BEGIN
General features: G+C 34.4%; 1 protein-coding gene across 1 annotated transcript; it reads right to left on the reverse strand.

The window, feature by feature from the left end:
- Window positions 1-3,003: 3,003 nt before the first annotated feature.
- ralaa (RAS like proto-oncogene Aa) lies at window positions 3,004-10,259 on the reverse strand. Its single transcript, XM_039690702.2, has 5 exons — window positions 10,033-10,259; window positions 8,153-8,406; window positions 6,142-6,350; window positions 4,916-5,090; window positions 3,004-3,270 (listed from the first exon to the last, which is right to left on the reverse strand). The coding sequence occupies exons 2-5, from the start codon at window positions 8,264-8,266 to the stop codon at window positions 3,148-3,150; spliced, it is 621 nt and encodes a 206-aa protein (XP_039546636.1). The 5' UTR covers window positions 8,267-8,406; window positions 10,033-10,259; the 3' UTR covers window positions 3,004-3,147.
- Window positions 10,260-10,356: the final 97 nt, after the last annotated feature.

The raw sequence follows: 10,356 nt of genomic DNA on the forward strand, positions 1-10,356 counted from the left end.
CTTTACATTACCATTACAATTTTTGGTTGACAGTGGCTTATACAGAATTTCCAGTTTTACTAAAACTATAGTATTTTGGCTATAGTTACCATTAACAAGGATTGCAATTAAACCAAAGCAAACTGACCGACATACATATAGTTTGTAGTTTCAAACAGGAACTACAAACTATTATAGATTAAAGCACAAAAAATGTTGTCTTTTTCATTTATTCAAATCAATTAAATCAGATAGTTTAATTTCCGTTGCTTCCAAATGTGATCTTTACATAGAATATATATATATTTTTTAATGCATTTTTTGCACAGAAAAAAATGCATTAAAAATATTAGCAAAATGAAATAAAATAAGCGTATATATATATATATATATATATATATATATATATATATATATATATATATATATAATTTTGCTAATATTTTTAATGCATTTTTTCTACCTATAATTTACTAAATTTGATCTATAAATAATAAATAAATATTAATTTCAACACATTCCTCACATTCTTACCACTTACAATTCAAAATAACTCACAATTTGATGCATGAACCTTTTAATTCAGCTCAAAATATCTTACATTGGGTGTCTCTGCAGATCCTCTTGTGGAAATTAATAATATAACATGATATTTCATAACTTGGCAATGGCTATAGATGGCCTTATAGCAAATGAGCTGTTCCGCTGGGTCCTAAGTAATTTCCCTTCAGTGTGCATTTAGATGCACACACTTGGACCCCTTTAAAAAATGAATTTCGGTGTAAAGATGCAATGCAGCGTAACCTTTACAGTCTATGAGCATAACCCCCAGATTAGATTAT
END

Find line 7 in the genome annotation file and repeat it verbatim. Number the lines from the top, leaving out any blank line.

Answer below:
CTTTACATTACCATTACAATTTTTGGTTGACAGTGGCTTATACAGAATTTCCAGTTTTACTAAAACTATAGTATTTTGGCTATAGTTACCATTAACAAGGATTGCAATTAAACCAAAGCAAACTGACCGACATACATATAGTTTGTAGTTTCAAACAGGAACTACAAACTATTATAGATTAAAGCACAAAAAATGTTGTCTTTTTCATTTATTCAAATCAATTAAATCAGATAGTTTAATTTCCGTTGCTTCCAAATGTGATCTTTACATAGAATATATATATATTTTTTAATGCATTTTTTGCACAGAAAAAAATGCATTAAAAATATTAGCAAAATGAAATAAAATAAGCGTATATATATATATATATATATATATATATATATATATATATATATATATATATATAATTTTGCTAATATTTTTAATGCATTTTTTCTACCTATAATTTACTAAATTTGATCTATAAATAATAAATAAATATTAATTTCAACACATTCCTCACATTCTTACCACTTACAATTCAAAATAACTCACAATTTGATGCATGAACCTTTTAATTCAGCTCAAAATATCTTACATTGGGTGTCTCTGCAGATCCTCTTGTGGAAATTAATAATATAACATGATATTTCATAACTTGGCAATGGCTATAGATGGCCTTATAGCAAATGAGCTGTTCCGCTGGGTCCTAAGTAATTTCCCTTCAGTGTGCATTTAGATGCACACACTTGGACCCCTTTAAAAAATGAATTTCGGTGTAAAGATGCAATGCAGCGTAACCTTTACAGTCTATGAGCATAACCCCCAGATTAGATTAT